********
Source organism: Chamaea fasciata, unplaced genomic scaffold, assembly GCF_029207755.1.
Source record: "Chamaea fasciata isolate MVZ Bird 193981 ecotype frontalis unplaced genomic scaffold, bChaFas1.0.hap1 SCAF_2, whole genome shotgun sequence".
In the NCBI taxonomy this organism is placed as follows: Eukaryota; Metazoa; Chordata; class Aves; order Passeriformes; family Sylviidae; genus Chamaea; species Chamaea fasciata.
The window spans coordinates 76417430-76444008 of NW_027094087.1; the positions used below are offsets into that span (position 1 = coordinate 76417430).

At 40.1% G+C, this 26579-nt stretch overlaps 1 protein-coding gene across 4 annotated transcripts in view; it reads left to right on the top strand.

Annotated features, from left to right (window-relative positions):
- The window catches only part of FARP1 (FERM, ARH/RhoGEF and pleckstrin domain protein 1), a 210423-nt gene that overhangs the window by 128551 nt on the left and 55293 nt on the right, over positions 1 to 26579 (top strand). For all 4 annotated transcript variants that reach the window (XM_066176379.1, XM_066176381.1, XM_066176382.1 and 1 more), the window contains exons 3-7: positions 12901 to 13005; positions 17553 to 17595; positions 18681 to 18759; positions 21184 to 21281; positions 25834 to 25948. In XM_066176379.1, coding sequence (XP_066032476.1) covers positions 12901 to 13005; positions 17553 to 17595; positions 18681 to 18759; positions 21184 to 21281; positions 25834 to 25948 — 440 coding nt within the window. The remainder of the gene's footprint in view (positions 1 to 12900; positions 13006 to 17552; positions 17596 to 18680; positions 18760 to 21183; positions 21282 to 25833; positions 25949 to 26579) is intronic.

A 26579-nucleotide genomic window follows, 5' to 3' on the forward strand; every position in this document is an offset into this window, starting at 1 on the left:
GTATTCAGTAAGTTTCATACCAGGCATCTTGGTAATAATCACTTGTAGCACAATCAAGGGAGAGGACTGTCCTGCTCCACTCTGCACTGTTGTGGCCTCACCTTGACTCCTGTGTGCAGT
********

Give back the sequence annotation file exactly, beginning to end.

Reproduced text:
Source organism: Chamaea fasciata, unplaced genomic scaffold, assembly GCF_029207755.1.
Source record: "Chamaea fasciata isolate MVZ Bird 193981 ecotype frontalis unplaced genomic scaffold, bChaFas1.0.hap1 SCAF_2, whole genome shotgun sequence".
In the NCBI taxonomy this organism is placed as follows: Eukaryota; Metazoa; Chordata; class Aves; order Passeriformes; family Sylviidae; genus Chamaea; species Chamaea fasciata.
The window spans coordinates 76417430-76444008 of NW_027094087.1; the positions used below are offsets into that span (position 1 = coordinate 76417430).

At 40.1% G+C, this 26579-nt stretch overlaps 1 protein-coding gene across 4 annotated transcripts in view; it reads left to right on the top strand.

Annotated features, from left to right (window-relative positions):
- The window catches only part of FARP1 (FERM, ARH/RhoGEF and pleckstrin domain protein 1), a 210423-nt gene that overhangs the window by 128551 nt on the left and 55293 nt on the right, over positions 1 to 26579 (top strand). For all 4 annotated transcript variants that reach the window (XM_066176379.1, XM_066176381.1, XM_066176382.1 and 1 more), the window contains exons 3-7: positions 12901 to 13005; positions 17553 to 17595; positions 18681 to 18759; positions 21184 to 21281; positions 25834 to 25948. In XM_066176379.1, coding sequence (XP_066032476.1) covers positions 12901 to 13005; positions 17553 to 17595; positions 18681 to 18759; positions 21184 to 21281; positions 25834 to 25948 — 440 coding nt within the window. The remainder of the gene's footprint in view (positions 1 to 12900; positions 13006 to 17552; positions 17596 to 18680; positions 18760 to 21183; positions 21282 to 25833; positions 25949 to 26579) is intronic.

A 26579-nucleotide genomic window follows, 5' to 3' on the forward strand; every position in this document is an offset into this window, starting at 1 on the left:
GTATTCAGTAAGTTTCATACCAGGCATCTTGGTAATAATCACTTGTAGCACAATCAAGGGAGAGGACTGTCCTGCTCCACTCTGCACTGTTGTGGCCTCACCTTGACTCCTGTGTGCAGT